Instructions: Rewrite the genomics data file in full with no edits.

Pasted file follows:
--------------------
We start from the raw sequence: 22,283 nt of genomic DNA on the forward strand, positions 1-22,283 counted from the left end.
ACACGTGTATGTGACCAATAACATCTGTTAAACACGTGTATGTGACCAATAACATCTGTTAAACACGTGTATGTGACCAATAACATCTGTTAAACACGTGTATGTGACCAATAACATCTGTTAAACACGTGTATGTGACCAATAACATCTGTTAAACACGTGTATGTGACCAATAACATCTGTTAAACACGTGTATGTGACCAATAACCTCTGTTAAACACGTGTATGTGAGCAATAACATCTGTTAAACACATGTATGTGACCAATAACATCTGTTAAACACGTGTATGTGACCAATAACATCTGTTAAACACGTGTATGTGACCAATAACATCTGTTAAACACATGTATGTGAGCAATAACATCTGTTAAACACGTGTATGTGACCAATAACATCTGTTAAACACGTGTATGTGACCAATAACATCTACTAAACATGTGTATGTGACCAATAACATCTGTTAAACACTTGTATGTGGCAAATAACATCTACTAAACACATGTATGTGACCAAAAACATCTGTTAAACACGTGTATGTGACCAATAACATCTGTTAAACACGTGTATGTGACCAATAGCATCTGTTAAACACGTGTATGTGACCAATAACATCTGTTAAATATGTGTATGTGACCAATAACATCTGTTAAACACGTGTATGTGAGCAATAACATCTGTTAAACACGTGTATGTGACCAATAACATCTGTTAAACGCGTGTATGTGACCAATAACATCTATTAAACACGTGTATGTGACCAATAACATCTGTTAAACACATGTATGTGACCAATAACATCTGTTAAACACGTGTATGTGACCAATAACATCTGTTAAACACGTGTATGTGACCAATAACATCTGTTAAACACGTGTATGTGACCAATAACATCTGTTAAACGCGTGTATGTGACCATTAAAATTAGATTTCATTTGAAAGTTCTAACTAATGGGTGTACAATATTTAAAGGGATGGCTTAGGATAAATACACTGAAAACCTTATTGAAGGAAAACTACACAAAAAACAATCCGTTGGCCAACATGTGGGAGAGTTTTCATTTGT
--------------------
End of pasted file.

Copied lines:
We start from the raw sequence: 22,283 nt of genomic DNA on the forward strand, positions 1-22,283 counted from the left end.
ACACGTGTATGTGACCAATAACATCTGTTAAACACGTGTATGTGACCAATAACATCTGTTAAACACGTGTATGTGACCAATAACATCTGTTAAACACGTGTATGTGACCAATAACATCTGTTAAACACGTGTATGTGACCAATAACATCTGTTAAACACGTGTATGTGACCAATAACATCTGTTAAACACGTGTATGTGACCAATAACCTCTGTTAAACACGTGTATGTGAGCAATAACATCTGTTAAACACATGTATGTGACCAATAACATCTGTTAAACACGTGTATGTGACCAATAACATCTGTTAAACACGTGTATGTGACCAATAACATCTGTTAAACACATGTATGTGAGCAATAACATCTGTTAAACACGTGTATGTGACCAATAACATCTGTTAAACACGTGTATGTGACCAATAACATCTACTAAACATGTGTATGTGACCAATAACATCTGTTAAACACTTGTATGTGGCAAATAACATCTACTAAACACATGTATGTGACCAAAAACATCTGTTAAACACGTGTATGTGACCAATAACATCTGTTAAACACGTGTATGTGACCAATAGCATCTGTTAAACACGTGTATGTGACCAATAACATCTGTTAAATATGTGTATGTGACCAATAACATCTGTTAAACACGTGTATGTGAGCAATAACATCTGTTAAACACGTGTATGTGACCAATAACATCTGTTAAACGCGTGTATGTGACCAATAACATCTATTAAACACGTGTATGTGACCAATAACATCTGTTAAACACATGTATGTGACCAATAACATCTGTTAAACACGTGTATGTGACCAATAACATCTGTTAAACACGTGTATGTGACCAATAACATCTGTTAAACACGTGTATGTGACCAATAACATCTGTTAAACGCGTGTATGTGACCATTAAAATTAGATTTCATTTGAAAGTTCTAACTAATGGGTGTACAATATTTAAAGGGATGGCTTAGGATAAATACACTGAAAACCTTATTGAAGGAAAACTACACAAAAAACAATCCGTTGGCCAACATGTGGGAGAGTTTTCATTTGT